Skip to main content

Foreign Agents Everywhere | A Conversation with Galina Starovoitova Fellow Maxim Krupskiy

Maxim Krupskiy

Q: Describe your background and what brought you to the Wilson Center.

For more than twelve years I have been involved in human rights advocacy in Russia, first as a lawyer in such prominent Russian non-profit organizations as Memorial Human Rights Center, Civic Assistance Committee, Lawyers for Constitutional Rights and Freedoms, and later as an attorney-at-law. I specialized in defending the rights of refugees and asylum seekers, civil activists who were subjected to politically motivated persecution by the Russian authorities for participating in peaceful public events, and defended non-profit organizations that were labeled "foreign agents" by the Russian authorities.

The Galina Starovoitova Fellowship on Human Rights and Conflict Resolution at the Kennan Institute is an excellent opportunity for me to continue my research analyzing the impact of "foreign agents" legislation on Russian civil society, which I began in 2023 as a visiting scholar at the Fletcher School of Law and Diplomacy at Tufts University. 

I chose the Kennan Institute because this think tank is one of the world's most respected centers for Russia studies, brings together a large number of highly qualified experts, and creates a unique environment for researchers to freely share their ideas and meet with colleagues from around the world in the format of conferences and seminars on the most relevant issues in world politics, history, economics, law, and international relations.

Q: What project are you working on at the Center?

My research project is devoted to analyzing the challenges that Russia's repressive legislation on "foreign agents" poses to civil society. My goal is to trace the dynamics of this legal institution in Russia from its inception in 2012 to the present, to identify the main features of law enforcement practice, and to describe the impact this legislation has on Russian non-profit organizations, independent journalism, civic activists, and all those whom the Kremlin considers its ideological enemies. This topic seems extremely relevant, given the active development of legislation on "foreign agents" against the backdrop of Russia's full-scale invasion of Ukraine and the aggressive official rhetoric that accompanies this lawmaking process.

Q: How did you become interested in your current research topic?

The idea of conducting a comprehensive academic study on "foreign agents" legislation came from my many years of defending Russian non-profit organizations that were labeled "foreign agents" by the Russian authorities for political reasons. I wanted to bring together the practical material accumulated over the years in the form of court decisions, positions of the Russian Ministry of Justice, and legislative initiatives and analyze it in order to have the most complete and well-reasoned understanding of how this repressive institution has developed and what consequences it has had for the development of civil society in Russia over the past twelve years.

Q: Why do you believe that your research matters to a wider audience?

Since the 2010s, legislation on "foreign agents" and its analogues have been actively developing in many countries around the world, and in most cases this trend has caused serious concern among representatives of the international democratic community, human rights organizations and human rights experts. Quite often this legislation is or can be used for political purposes. Russia in this case is the most radical example, but, unfortunately, it is far from being the only one. I hope that the results of my research will help to better understand the specifics of the repressive application of the legislation on "foreign agents" in Russia, as well as to identify those features of the legislation that make it possible to co-opt transparency for political purposes in order to prevent this from happening in other jurisdictions.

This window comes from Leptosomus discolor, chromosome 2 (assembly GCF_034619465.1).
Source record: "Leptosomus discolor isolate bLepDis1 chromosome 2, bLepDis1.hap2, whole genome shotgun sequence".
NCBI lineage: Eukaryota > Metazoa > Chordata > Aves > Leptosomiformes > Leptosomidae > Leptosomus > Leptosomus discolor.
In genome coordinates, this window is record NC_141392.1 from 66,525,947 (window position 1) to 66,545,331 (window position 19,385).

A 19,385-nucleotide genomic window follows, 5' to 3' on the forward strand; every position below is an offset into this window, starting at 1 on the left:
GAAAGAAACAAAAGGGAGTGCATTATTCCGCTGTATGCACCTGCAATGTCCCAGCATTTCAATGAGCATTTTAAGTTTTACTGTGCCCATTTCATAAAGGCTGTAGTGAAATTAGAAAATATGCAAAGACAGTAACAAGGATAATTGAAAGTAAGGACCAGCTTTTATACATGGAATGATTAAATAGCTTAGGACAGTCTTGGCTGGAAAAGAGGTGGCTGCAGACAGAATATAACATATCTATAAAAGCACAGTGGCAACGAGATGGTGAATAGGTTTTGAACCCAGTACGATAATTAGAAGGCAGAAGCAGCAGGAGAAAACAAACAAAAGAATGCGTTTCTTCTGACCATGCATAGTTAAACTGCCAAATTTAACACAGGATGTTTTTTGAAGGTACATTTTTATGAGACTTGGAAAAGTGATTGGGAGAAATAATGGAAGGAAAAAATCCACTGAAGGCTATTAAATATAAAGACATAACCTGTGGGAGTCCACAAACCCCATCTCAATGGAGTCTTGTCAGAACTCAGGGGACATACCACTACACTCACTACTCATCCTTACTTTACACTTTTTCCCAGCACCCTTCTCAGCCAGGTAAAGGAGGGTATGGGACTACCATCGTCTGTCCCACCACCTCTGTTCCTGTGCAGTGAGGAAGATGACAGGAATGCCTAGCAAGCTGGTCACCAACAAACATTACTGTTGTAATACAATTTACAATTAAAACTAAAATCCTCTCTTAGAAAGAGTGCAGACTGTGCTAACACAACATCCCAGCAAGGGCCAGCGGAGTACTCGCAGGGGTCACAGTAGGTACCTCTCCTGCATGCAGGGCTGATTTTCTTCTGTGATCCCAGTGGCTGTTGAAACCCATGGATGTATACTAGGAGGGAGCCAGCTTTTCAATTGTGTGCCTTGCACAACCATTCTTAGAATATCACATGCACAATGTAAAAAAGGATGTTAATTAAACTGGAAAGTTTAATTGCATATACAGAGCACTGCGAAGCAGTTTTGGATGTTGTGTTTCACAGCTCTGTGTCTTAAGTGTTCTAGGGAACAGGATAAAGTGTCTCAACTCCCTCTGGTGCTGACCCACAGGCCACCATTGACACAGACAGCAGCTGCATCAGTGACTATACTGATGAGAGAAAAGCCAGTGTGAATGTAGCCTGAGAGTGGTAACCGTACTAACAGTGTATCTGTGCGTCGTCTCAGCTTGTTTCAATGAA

Q: What is the most challenging aspect of your research?

Perhaps the most challenging aspect of my research is finding potential participants for in-depth interviews from among those who are on the register of "foreign agents", especially those who are still in Russia. This is due to the fear of people and organizations of being further persecuted by the state for the position expressed in the interview, which is understandable.

Q: What do you hope the impact of your research will be?

I hope that my research will give a broader audience a better understanding of how modern authoritarian regimes, such as the one in Russia, use legislation consonant with that of democracies for their political purposes and justify repression of civil society on the grounds of national security and sovereignty. I also hope that my research will make it possible to see the potential risks contained in the legislation on "foreign agents" and its analogues not only in Russia but also in other countries in terms of co-optation of transparency for political purposes and will become an occasion for discussion of mechanisms to bring it in line with human rights principles and requirements of international law.

About the Author

Maxim Krupskiy

Maxim Krupskiy

Former Galina Starovoitova Fellow on Human Rights and Conflict Resolution
Read More

Kennan Institute

The Kennan Institute is the premier US center for advanced research on Eurasia and the oldest and largest regional program at the Woodrow Wilson International Center for Scholars. The Kennan Institute is committed to improving American understanding of Russia, Ukraine, Central Asia, the South Caucasus, and the surrounding region though research and exchange.  Read more